After twenty years in the field of law, Florida artist Stacey Mandell has taken one of her skills, the writing of shorthand, and creates abstract art using shorthand phrases. Her mission is to convey a feeling and a message with her art. Every art piece is different, as she experiments with other languages, as well as different materials and surfaces.
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Stacey Mandell’s website is staceymandell.com.
You can watch a YouTube video of Stacey creating her shorthand art here.
Stacey mentioned that she took an abstract painting class at the Boca Raton Museum Art School with Edyi Lampasona. You can check out their website here to see if she is currently teaching a class there.
You can find Calls to Artists here at Paul Fisher Juried Art Services.
Stacey has donated an artwork to the Cornell Museum’s 6×6 show. You can attend the fundraising sale night on July 25, 2019. Here’s the information.
Here are the great takeaways from this episode:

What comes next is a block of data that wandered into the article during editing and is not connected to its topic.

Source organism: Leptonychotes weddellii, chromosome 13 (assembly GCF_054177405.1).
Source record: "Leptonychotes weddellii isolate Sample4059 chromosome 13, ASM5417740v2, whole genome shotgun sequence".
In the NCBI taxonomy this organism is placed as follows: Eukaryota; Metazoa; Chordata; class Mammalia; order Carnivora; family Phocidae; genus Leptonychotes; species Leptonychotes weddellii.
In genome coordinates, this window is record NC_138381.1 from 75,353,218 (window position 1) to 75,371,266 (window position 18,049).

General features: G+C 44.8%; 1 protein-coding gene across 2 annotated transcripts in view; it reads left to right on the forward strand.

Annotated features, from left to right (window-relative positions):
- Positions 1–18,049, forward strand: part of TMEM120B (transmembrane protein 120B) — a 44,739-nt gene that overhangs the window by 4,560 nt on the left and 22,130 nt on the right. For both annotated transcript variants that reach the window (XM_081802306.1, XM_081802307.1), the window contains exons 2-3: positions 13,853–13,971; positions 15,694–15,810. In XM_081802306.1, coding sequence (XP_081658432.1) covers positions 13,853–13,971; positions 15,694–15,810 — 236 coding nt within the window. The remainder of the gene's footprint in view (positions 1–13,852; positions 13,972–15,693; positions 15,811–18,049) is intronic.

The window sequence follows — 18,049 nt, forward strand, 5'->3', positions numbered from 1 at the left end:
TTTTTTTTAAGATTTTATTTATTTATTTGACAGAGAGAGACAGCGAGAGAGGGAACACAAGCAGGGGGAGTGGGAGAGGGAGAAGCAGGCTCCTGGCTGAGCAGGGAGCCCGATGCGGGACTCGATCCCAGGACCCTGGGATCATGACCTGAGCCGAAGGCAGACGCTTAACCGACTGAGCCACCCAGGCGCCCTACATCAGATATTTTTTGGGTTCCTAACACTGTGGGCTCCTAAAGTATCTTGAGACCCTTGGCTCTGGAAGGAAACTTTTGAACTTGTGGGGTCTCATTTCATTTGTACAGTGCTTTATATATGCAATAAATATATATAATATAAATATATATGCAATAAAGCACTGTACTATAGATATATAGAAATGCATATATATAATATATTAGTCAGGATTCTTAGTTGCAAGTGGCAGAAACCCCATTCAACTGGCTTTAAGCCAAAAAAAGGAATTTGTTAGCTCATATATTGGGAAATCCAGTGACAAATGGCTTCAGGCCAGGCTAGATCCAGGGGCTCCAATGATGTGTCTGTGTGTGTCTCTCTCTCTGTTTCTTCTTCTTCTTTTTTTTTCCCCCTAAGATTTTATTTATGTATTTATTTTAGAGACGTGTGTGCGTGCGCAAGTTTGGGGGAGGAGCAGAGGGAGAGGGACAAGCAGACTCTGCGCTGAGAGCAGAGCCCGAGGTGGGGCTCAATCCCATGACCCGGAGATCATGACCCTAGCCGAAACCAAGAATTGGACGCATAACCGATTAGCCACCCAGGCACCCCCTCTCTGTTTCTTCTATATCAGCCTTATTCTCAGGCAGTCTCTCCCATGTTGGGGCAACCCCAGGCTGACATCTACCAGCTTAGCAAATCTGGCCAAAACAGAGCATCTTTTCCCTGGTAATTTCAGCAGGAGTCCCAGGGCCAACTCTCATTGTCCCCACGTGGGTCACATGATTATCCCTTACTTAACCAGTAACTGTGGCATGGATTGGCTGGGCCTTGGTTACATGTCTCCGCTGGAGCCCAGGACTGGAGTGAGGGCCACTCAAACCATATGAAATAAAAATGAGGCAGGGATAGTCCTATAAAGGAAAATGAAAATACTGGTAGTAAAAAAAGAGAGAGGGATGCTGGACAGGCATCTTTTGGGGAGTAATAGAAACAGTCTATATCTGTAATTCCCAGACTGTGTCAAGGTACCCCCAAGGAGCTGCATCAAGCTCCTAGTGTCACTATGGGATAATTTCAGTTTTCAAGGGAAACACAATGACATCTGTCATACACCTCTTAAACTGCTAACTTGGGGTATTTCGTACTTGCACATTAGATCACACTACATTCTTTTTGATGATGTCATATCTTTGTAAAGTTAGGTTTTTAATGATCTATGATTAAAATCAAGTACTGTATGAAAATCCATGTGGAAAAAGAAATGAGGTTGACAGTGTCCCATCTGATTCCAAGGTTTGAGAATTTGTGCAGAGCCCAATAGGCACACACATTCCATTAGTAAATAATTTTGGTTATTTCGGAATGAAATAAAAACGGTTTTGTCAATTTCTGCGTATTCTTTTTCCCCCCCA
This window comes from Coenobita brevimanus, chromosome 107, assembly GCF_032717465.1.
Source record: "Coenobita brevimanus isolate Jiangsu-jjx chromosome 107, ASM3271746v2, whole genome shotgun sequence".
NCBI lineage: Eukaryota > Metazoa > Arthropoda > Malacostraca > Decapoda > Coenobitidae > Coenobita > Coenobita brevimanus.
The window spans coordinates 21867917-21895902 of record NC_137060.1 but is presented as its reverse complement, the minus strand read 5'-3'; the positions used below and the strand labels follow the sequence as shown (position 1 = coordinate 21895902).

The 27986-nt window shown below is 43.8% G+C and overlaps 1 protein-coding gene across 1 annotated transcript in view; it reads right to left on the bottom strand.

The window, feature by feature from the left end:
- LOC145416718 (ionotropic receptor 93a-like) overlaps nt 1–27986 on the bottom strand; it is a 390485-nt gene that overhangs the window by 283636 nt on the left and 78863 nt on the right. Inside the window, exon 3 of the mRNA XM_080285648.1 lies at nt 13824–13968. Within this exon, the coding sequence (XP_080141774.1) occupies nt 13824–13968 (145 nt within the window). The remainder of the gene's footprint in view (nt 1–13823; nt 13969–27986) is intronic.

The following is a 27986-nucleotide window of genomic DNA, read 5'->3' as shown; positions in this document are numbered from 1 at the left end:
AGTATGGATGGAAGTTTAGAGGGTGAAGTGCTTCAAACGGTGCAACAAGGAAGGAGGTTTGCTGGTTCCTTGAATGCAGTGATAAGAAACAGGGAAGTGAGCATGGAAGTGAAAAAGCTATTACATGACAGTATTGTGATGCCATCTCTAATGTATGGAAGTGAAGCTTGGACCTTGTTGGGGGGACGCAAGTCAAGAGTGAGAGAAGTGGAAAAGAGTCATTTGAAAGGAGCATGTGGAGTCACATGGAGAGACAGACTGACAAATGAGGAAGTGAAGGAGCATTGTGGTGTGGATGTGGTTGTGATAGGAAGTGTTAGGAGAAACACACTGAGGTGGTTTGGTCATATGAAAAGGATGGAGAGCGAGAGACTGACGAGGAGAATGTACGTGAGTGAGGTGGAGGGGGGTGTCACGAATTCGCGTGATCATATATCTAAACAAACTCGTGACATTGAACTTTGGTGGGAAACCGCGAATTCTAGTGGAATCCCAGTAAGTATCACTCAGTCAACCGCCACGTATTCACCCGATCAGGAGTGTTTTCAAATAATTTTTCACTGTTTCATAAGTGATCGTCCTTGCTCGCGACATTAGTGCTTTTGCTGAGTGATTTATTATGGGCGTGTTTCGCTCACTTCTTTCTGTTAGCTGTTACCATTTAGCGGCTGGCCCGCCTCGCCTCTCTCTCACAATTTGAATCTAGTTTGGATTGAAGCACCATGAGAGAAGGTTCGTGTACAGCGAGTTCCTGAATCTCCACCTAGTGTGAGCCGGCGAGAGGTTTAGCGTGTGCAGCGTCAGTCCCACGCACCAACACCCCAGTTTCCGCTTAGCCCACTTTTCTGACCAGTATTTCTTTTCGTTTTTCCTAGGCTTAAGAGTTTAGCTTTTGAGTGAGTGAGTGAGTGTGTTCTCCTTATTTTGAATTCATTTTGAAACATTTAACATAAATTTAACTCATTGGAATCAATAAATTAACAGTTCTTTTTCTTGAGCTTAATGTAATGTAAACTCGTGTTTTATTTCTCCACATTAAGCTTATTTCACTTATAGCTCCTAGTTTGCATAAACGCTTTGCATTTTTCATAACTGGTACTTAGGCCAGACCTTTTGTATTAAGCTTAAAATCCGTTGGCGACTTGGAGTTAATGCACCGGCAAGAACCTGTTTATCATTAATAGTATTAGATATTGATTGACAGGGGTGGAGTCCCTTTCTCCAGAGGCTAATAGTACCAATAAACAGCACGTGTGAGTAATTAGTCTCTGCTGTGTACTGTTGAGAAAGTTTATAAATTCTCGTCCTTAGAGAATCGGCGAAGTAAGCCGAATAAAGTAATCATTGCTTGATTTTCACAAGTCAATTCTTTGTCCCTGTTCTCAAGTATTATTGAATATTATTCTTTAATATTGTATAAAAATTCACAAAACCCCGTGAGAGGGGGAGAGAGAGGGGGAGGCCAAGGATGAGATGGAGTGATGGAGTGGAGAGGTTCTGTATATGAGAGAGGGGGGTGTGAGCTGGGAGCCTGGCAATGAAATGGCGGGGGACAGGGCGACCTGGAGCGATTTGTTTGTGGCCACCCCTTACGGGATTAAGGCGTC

- If you have an idea for making artwork out of something, like Stacey did with Gregg Shorthand, try taking an art class and experiment to see how you can incorporate your ideas into art.
- If you’re starting to make art and you’re thinking about it too structurally or logically, try abstract art so that you can get rid of any rules you think you’re supposed to follow.
- When taking an art class, listen to what the instructor says to the other students, not just what she says to you.
- Experiment with different art making tools when first trying to make art, and even tools that aren’t traditionally art making tools, like cake decorating tools or condiment squeeze bottles.
- Experiment with different surfaces too, like canvas, paper, or even sculpture.
- Stacey had a strange first experience with having her artwork in a show, when she put her art into a shipping container. But what she did learn from this is that you can become friends with the other artists, bond with them over the show, and connect with them on future shows.
- If your artwork is unique, like Stacey’s shorthand artwork is, be prepared to explain it to the people who are attending your show.
- Treat your art business like a full-time job: keep learning and trying different techniques.
- When you’re making your art, give consideration to the materials, surfaces, and colors and how they interact to tell the story you want to tell.
- Consider translating your art onto large public art projects. You can find a lot of these Calls to Artists through municipalities.
- It’s always great to support other artists by attending their events.